If you look closely, you’ll notice that content is delivered through conversations in many types of media… in movies, TV shows, interviews, commercials, and more. Part of the beauty of conversations is that the content is delivered and you aren’t even aware of it. In this post I’ll outline some best uses of conversations to deliver lessons and then show you how to quickly build them into an eLearning course.And of course, I’ll provide the source files for a FREE eLearning conversation template and use it in your courses.
So what’s so powerful about conversations? I like that they provide elements of:
- Indirectness of message
Create context with conversations
Information is useful, but there’s a difference between knowing and doing. If you’re trying to change performance, conversations offer an opportunity to: put the information into context, ask a learner to make a choice, and provide feedback to their choice.
Consider a course on managing difficult people. Here are 2 approaches:
Information Approach: List out the different types of difficult people. Describe the attributes of each and provide some suggestions for how to handle each type. For example, if one of the types of difficult people was the “complainer,” we could put together a slide like the following:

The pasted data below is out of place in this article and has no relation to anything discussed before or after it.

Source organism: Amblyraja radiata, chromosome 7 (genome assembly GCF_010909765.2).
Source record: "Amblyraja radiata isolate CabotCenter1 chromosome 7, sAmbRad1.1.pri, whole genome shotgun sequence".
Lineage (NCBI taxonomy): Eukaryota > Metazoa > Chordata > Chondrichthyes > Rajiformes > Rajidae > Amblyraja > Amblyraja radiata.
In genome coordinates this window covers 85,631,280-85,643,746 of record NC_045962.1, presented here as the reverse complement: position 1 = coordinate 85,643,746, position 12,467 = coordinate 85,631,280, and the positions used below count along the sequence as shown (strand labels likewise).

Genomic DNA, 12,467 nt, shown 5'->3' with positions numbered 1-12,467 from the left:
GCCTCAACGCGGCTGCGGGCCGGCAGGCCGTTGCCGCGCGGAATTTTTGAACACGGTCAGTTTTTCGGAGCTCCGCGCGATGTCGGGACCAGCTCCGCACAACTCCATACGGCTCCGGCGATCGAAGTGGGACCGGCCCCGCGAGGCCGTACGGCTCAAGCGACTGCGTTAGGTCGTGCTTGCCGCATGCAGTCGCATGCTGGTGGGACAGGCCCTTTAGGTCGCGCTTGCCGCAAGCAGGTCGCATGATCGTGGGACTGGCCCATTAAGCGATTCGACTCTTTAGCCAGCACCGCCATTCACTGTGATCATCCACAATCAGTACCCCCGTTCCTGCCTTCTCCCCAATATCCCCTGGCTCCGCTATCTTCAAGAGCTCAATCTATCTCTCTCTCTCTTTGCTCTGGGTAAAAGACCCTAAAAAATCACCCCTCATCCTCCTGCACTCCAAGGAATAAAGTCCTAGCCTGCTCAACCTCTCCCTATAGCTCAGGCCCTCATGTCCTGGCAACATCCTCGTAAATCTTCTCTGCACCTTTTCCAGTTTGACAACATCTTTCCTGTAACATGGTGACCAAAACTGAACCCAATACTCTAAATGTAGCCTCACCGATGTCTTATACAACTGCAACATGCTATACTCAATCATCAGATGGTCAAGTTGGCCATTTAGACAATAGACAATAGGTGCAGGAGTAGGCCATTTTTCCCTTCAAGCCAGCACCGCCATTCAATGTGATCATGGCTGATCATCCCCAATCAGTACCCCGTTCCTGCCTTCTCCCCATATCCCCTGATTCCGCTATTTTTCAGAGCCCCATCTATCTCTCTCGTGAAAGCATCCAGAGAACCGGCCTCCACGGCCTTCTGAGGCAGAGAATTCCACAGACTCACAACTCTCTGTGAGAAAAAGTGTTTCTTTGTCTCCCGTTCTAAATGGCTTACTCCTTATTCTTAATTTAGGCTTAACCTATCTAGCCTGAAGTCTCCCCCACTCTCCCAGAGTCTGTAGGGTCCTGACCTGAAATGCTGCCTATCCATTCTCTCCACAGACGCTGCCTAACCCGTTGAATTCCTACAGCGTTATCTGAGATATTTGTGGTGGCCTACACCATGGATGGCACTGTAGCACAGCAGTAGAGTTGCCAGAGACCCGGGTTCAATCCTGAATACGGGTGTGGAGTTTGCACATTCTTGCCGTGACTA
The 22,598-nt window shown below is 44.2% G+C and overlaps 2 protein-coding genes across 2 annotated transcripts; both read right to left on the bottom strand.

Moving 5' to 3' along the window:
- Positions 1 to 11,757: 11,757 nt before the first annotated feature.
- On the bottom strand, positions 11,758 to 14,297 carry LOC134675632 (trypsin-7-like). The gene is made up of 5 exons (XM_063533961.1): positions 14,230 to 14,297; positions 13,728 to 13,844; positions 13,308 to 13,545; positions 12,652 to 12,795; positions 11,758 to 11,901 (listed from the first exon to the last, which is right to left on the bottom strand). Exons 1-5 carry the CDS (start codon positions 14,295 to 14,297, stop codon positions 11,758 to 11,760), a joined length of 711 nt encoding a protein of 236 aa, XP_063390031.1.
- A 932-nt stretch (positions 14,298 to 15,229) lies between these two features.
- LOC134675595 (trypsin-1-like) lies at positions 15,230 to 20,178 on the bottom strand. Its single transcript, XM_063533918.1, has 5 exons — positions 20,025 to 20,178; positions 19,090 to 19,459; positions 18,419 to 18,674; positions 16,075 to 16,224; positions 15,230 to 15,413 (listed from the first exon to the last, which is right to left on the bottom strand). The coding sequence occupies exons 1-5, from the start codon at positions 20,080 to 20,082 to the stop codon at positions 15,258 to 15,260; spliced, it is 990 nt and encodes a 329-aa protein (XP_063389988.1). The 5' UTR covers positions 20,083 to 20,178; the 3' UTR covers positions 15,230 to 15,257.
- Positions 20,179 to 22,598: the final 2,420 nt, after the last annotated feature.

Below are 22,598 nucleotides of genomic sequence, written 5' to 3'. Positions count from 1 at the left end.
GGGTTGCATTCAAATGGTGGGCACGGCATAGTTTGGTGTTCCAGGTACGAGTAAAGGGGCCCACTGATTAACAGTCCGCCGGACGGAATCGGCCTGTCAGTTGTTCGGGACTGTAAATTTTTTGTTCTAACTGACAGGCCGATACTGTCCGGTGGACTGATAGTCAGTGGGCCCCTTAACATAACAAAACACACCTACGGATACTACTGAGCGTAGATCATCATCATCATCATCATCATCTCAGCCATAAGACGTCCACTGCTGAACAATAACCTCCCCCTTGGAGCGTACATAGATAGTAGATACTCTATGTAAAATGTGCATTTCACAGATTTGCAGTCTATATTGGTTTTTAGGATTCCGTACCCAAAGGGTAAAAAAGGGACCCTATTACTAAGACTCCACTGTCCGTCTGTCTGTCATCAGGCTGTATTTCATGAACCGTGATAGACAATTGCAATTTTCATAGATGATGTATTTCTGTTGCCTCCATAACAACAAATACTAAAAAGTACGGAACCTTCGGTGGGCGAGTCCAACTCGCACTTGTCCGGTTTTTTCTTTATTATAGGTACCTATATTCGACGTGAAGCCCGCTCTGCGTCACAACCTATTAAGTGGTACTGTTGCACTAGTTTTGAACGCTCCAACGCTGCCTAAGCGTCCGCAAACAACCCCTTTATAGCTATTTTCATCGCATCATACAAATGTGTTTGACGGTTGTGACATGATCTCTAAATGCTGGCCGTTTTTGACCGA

It’s not that this is bad. It provides useful information and a character to add some context.
Conversational Approach: But what if instead, we used a conversation between a complainer and boss to create a mini-scenario like what’s pictured below:
In the example above, we create a scenario through conversation, allow the learner to make a choice, and then can provide custom feedback based on choice (not pictured). You could even provide some of the information that was on the “Cory the Complainer” chalkboard slide from example 1 in the feedback. You can see how I created this conversation at the end of the post.
Which do you like better? Some of this is personal preference, but I think the second example provides some nice context for the types of decisions a manager would actually have to make when managing difficult people.
Use conversations to tell stories
The moral of the story is great. But what if Aesop had just created a 1-page job-aid of all of the lessons he wanted you to learn with saying like: “There is no believing a liar, even when he tells the truth” or “It’s best to prepare for days of necessity” stacked one after the other. Would you remember them all? I wouldn’t. It’s more the stories of The Boy Who Cried Wolf and The Ant and The Grasshopper than the one-line moral that make the lesson both memorable and interesting.
That’s the beauty of the story; you usually don’t need to explicitly spell-out the moral to the learner. Instead, they come to the conclusion themselves. You can use conversations in your courses to build stories with embedded lessons.
Deliver content indirectly